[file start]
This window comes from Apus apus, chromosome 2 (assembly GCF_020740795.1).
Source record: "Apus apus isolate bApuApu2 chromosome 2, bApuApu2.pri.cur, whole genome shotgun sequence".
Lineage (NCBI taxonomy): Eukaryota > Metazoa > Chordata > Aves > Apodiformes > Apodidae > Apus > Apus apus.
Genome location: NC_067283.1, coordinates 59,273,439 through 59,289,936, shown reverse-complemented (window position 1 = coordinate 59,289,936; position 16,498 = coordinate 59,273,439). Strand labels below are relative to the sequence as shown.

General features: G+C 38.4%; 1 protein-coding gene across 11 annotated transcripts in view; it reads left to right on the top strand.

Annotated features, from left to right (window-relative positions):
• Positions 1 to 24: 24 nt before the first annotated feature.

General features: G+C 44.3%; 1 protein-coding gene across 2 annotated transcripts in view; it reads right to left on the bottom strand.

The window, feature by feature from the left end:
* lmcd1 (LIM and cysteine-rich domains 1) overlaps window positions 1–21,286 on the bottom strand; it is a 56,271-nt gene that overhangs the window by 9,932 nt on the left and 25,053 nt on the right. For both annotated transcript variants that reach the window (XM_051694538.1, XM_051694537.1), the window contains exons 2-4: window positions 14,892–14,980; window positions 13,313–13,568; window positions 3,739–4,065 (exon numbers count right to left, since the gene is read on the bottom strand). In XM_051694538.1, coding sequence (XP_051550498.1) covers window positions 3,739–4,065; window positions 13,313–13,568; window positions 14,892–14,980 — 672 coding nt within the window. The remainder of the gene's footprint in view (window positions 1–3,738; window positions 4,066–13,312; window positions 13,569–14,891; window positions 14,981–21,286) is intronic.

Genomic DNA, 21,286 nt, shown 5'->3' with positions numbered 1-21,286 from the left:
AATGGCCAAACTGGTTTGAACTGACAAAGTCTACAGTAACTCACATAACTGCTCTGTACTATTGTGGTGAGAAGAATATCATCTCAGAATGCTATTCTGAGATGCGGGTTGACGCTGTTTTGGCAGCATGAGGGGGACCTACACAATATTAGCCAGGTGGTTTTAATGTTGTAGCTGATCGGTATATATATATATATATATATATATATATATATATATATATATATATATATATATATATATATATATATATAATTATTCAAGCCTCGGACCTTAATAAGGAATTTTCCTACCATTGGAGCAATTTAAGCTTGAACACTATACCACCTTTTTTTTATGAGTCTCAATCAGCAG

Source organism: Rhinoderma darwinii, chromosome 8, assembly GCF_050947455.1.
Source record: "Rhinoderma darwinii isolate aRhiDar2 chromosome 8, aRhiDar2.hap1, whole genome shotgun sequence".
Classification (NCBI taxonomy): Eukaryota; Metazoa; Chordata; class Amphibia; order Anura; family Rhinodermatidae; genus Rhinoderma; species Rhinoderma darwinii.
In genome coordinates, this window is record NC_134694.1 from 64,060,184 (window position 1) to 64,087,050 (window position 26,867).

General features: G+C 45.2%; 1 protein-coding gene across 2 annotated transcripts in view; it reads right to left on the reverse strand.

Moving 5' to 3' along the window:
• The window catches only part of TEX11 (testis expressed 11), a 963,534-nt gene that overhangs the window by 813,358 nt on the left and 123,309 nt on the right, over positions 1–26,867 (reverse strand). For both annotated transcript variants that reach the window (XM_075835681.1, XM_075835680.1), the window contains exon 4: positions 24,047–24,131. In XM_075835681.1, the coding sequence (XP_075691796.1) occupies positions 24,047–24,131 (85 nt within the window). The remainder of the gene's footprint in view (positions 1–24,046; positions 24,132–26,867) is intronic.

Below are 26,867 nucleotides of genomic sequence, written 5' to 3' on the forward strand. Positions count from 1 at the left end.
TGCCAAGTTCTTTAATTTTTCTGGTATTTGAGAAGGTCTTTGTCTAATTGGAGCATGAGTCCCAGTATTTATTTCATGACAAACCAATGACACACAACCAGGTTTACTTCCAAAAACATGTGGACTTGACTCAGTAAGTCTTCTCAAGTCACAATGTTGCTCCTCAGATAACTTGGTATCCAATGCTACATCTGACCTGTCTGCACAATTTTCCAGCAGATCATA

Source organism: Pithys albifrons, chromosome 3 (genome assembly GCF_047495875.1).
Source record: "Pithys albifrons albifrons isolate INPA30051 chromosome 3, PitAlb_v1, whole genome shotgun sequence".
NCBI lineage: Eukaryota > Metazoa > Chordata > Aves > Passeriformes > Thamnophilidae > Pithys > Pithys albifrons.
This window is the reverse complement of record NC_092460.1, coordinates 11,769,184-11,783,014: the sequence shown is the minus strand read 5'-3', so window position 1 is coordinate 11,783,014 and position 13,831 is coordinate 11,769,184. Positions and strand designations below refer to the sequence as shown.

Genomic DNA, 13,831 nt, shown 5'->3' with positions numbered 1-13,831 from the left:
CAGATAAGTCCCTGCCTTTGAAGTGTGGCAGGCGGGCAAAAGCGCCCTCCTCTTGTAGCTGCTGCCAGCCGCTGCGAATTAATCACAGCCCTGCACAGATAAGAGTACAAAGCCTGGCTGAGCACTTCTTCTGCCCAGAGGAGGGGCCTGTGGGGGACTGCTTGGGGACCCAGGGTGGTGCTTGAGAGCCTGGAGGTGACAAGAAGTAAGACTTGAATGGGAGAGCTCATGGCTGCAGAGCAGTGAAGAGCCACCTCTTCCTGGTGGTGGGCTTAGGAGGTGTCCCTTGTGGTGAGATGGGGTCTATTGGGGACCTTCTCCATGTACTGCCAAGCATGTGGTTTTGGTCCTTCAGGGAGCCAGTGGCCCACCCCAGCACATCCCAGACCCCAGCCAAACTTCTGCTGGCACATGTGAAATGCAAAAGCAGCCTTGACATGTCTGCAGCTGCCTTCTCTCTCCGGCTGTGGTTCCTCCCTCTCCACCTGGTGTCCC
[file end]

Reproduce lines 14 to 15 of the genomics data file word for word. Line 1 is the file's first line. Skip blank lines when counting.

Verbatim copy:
Source record: "Rhinoderma darwinii isolate aRhiDar2 chromosome 8, aRhiDar2.hap1, whole genome shotgun sequence".
Classification (NCBI taxonomy): Eukaryota; Metazoa; Chordata; class Amphibia; order Anura; family Rhinodermatidae; genus Rhinoderma; species Rhinoderma darwinii.